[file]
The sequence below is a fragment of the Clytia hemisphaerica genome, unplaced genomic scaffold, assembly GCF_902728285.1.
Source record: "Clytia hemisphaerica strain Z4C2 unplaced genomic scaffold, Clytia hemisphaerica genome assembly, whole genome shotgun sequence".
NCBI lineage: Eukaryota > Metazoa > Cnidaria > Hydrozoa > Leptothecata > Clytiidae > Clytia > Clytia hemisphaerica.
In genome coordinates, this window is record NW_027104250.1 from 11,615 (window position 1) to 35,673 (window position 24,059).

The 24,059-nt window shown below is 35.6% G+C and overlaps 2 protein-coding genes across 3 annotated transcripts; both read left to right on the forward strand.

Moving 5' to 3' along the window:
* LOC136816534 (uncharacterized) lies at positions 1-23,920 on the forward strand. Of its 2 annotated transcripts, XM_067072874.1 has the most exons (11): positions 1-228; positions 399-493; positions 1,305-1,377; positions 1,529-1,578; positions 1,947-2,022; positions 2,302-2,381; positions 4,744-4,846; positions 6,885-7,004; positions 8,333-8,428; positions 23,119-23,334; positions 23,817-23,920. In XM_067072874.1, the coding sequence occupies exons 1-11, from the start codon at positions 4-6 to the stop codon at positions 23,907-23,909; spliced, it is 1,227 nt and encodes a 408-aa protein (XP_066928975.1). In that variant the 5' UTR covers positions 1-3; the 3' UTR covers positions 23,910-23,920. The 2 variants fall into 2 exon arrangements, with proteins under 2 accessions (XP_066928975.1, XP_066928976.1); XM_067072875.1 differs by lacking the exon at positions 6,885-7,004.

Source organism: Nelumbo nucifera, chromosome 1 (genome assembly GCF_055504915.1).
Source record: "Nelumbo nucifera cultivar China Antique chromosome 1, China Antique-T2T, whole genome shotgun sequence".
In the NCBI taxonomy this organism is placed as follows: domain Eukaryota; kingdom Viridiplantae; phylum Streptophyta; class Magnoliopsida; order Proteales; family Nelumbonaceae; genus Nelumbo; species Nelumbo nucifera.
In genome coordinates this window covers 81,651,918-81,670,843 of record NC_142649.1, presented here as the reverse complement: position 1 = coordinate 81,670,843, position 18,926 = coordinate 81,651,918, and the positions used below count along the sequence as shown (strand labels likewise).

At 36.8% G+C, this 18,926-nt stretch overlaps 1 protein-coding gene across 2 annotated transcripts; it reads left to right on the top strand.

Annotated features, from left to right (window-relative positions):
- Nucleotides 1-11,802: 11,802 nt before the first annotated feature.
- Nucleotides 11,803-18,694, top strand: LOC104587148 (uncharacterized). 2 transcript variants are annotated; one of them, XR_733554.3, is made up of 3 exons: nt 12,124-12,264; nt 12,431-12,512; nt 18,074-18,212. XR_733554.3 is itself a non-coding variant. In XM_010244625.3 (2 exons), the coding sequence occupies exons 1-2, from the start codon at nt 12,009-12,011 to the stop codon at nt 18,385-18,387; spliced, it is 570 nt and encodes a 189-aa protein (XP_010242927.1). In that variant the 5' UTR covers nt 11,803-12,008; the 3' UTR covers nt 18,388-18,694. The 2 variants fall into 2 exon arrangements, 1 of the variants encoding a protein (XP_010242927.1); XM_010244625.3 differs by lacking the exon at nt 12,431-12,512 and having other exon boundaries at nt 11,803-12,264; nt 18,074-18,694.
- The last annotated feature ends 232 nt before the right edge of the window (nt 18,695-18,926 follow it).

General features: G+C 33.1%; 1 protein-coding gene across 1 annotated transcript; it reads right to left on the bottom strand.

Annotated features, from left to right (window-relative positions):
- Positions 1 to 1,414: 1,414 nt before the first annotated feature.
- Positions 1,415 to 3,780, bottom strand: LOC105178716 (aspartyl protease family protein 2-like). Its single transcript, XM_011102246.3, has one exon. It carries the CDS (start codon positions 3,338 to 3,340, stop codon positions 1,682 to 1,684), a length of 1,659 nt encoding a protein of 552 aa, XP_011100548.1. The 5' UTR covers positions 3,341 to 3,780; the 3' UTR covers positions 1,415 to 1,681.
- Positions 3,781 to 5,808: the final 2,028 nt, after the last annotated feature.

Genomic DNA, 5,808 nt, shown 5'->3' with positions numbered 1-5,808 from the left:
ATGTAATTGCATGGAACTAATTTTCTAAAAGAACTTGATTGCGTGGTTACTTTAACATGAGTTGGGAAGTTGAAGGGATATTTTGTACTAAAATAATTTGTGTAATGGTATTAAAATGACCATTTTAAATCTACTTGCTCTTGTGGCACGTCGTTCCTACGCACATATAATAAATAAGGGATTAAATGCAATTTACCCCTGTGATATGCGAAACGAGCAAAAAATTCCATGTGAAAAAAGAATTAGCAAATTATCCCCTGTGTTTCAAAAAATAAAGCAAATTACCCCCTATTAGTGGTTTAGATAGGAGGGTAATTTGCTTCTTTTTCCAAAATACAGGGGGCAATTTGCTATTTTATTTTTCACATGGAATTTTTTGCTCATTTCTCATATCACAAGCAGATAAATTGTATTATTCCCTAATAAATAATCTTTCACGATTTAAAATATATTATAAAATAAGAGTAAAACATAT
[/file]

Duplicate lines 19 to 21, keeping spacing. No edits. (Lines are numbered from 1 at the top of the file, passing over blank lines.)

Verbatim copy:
- Positions 1 to 1,414: 1,414 nt before the first annotated feature.
- Positions 1,415 to 3,780, bottom strand: LOC105178716 (aspartyl protease family protein 2-like). Its single transcript, XM_011102246.3, has one exon. It carries the CDS (start codon positions 3,338 to 3,340, stop codon positions 1,682 to 1,684), a length of 1,659 nt encoding a protein of 552 aa, XP_011100548.1. The 5' UTR covers positions 3,341 to 3,780; the 3' UTR covers positions 1,415 to 1,681.
- Positions 3,781 to 5,808: the final 2,028 nt, after the last annotated feature.